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The trustees set a goal to fund the chair with $2.5 million in private gifts – more than $1.5 million has been raised to date
To honor Jonathan Lash’s tenure as Hampshire’s sixth president and lifetime of service to the global environmental movement, the board of trustees has established the Jonathan Lash Endowed Chair in Environmental Education and Sustainability. Environmental ethics and justice will be the primary focus for inquiry and teaching.
The trustees set a goal to fund the chair with $2.5 million in private gifts. To date more than $2.1 million has been raised. The board has worked with the Academic Affairs division to create the endowed position, to advance study in behavioral sciences and make progress against global environmental issues. The faculty member will be based in the School of Cognitive Science to ally the hard sciences and social sciences — such as behavioral, conservation, and environmental psychology — including environmental ethics and justice.
The job will require active research, the mentoring of students engaged in independent research, and forming collaborations with peers and partners from the Five Colleges and beyond. [Learn more about giving to the fund.]
Lash announced in February that he will retire in June, at age 72, following his seventh year in office. After recovering from a serious illness and being out
on medical leave in the spring semester, he said he looks forward to having time in retirement with his wife, Ellie, and their family.
Lash was named the sixth president of the College in 2011, joining Hampshire as an internationally recognized expert on global sustainability, climate change, and environmental challenges and solutions. He has been recognized by two U.S. presidents, who appointed him to serve on a national environmental council and commission.
The endowed chair will strengthen Hampshire’s longstanding leadership in environmental studies. Faculty launched the College’s first formal environmental studies program in 1971, a year after Hampshire was founded, calling it the Environmental Quality Program. In 1978, Professors Lorna Coppinger and Ray Coppinger documented the creation of the program in their chapter titled "The Agricultural Liberal Arts," from the book Fields of Learning: The Student Farm Movement in North America.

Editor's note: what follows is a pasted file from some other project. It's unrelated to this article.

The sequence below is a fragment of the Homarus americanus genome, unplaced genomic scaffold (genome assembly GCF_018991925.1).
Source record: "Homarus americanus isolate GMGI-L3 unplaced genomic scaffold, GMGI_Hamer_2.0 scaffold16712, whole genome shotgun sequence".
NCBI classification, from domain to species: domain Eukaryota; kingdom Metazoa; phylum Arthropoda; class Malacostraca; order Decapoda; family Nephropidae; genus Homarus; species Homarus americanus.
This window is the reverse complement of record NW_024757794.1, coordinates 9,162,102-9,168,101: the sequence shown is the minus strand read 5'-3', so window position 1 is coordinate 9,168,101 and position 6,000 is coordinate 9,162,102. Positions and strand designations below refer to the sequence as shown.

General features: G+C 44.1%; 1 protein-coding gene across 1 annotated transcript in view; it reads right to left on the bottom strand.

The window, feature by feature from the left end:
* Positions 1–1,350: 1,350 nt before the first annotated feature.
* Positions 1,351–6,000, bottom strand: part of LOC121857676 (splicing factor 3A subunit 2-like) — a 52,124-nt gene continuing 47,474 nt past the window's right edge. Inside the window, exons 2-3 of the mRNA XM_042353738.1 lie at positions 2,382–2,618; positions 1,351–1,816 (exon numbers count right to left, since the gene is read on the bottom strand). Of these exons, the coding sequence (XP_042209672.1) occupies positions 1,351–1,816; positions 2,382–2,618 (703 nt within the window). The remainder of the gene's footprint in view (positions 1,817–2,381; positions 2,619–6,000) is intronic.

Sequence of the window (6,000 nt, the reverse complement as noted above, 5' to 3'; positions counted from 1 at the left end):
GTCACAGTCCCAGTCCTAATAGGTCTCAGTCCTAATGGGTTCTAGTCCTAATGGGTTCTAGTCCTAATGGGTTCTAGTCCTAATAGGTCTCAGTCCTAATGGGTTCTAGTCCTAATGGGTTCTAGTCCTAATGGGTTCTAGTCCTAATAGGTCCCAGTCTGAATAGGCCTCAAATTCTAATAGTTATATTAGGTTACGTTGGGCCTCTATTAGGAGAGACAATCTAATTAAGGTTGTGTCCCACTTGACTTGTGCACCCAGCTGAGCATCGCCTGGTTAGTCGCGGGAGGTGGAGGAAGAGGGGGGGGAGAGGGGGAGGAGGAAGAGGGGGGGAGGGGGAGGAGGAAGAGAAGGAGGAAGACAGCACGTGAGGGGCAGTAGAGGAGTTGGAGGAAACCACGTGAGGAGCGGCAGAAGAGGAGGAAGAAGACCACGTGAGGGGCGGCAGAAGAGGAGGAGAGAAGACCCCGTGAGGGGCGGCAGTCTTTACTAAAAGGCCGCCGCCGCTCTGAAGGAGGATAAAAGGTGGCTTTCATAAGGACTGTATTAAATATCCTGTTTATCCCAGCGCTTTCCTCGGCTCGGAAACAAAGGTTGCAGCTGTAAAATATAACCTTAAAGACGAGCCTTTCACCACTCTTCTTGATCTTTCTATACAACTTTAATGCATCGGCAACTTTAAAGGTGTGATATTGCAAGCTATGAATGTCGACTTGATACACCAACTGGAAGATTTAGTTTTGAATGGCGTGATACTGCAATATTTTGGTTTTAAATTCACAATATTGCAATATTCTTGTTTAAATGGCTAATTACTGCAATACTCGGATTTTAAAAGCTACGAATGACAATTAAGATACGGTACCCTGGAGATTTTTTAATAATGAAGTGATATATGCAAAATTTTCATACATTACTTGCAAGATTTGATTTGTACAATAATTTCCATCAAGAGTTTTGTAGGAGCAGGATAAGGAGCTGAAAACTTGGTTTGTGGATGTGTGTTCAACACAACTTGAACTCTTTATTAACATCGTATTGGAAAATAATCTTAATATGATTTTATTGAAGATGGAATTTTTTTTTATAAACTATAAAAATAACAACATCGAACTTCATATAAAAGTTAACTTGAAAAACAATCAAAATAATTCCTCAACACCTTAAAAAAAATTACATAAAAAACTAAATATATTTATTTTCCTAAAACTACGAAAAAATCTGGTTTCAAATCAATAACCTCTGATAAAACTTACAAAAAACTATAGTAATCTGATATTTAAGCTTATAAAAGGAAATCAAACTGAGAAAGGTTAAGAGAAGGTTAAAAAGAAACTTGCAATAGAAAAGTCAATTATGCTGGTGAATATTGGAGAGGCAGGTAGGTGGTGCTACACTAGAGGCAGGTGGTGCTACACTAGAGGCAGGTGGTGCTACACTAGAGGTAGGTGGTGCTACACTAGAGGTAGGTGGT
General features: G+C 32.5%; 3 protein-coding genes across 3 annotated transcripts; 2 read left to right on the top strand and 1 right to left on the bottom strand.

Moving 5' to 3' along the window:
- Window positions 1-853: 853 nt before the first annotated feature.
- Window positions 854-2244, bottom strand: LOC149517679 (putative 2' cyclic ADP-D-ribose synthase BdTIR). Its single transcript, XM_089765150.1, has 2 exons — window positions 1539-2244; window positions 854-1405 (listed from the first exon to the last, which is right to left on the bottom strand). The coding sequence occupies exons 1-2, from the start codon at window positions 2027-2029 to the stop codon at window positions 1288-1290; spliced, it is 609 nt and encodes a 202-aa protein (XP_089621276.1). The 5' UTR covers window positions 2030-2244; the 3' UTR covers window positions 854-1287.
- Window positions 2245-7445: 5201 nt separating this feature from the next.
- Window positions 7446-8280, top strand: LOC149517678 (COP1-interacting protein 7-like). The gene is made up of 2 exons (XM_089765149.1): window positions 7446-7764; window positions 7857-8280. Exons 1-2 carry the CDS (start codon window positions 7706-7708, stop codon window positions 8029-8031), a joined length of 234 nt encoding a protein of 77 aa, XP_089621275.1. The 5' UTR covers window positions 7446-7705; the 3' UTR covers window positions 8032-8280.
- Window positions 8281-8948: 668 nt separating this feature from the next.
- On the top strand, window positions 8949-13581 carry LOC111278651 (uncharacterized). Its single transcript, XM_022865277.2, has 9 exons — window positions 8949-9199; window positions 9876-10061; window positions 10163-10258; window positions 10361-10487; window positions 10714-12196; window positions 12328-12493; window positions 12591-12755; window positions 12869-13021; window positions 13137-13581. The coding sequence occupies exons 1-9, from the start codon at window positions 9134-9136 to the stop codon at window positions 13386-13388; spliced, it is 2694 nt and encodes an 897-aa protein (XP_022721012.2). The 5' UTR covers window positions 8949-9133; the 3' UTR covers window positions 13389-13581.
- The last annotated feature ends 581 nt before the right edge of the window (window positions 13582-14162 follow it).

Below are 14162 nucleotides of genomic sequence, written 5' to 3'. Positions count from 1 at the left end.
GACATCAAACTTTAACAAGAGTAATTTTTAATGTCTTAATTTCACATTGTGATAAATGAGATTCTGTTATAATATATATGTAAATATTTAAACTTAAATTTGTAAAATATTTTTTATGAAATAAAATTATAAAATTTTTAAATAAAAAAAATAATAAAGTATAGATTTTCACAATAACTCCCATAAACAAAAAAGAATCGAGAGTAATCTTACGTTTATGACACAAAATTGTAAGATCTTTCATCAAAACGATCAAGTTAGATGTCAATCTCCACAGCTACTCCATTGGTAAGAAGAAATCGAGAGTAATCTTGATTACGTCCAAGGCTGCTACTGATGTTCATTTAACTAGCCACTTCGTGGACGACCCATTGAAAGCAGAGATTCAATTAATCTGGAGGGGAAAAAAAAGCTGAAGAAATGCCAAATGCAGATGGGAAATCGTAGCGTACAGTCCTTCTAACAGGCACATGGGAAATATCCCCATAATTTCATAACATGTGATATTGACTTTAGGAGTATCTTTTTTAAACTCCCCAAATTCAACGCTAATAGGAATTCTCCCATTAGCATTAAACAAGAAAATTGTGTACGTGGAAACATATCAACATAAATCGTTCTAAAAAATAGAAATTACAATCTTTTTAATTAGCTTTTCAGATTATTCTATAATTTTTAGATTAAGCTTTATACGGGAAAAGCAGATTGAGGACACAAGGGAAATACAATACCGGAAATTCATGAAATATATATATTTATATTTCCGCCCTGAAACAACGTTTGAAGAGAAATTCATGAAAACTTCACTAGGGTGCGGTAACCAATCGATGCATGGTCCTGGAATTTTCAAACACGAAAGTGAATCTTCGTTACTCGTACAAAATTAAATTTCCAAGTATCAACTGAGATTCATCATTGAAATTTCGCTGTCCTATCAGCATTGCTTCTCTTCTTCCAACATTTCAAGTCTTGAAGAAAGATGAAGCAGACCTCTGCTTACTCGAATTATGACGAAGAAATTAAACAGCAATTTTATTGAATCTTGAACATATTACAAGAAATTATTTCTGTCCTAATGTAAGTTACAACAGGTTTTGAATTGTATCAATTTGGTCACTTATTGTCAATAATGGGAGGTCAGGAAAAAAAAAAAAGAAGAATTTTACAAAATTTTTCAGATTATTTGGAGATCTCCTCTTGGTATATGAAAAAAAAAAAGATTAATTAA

In recent years, courses created by faculty include:
The new professorship will prepare students to become educators, scientists, activists, policymakers, and leaders for change across policy, research, and practice.
Lash Term Marked by Advances for Hampshire
Lash has steered Hampshire through a period of significant advancement. He recommitted the College to pursuing its founding principles: put ideas into action, engage students and faculty in critical social issues, and be a force for positive change in the world. During Lash’s term, Hampshire:
Lash is also president of the Board of Directors of Five Colleges, Inc., and works collaboratively with leaders of Hampshire’s partner consortium institutions: Amherst, Mount Holyoke, Smith and UMass Amherst. His essays and ideas on improving education have been published by such media as Education Week, The Washington Post, The Hechinger Report, and Money magazine, extending Hampshire’s influence in higher education. [Read his HuffPost blog.]
Global Environmental Leadership
Prior to Hampshire, Lash was president of the World Resources Institute, a Washington-based environmental think tank. Under his leadership, the organization quadrupled its budget and globalized its work, with offices in eight nations and partners in more than 50 countries. While in that role, in 2010, he was appointed by President Barack Obama to serve on the Blue Ribbon Commission on America’s Nuclear Future.
Previously, from 1993 to 1999, he cochaired the President’s Council on Sustainable Development, a group of public- and private-sector leaders appointed by Bill Clinton. Lash played a key role in the creation and success of the U.S. Climate Action Partnership and its highly influential “Call to Action” on global warming.
He began his legal career as a federal prosecutor and later became senior staff attorney for the Natural Resources Defense Council (NRDC). He was lead author of A Season of Spoils: The Reagan Administration’s Attack on the Environment published in 1984, detailing how President Reagan chose business advocates to lead environmental policy for his Cabinet, a decision that ended in controversy and resignations.
Lash was named Vermont Commissioner of Environmental Conservation in 1985; in 1987 was appointed Vermont Secretary of Natural Resources. In 1990, he was appointed director of the Environmental Law Center at Vermont Law School.
He received his AB from Harvard College and upon graduation joined the Peace Corps, where he met and married Eleanor Scattergood, a fellow volunteer. Together they worked on community-based development projects in the Dominican Republic; then returned to the US to train Corps volunteers. He earned an MEd and JD from Catholic University. Read his full bio.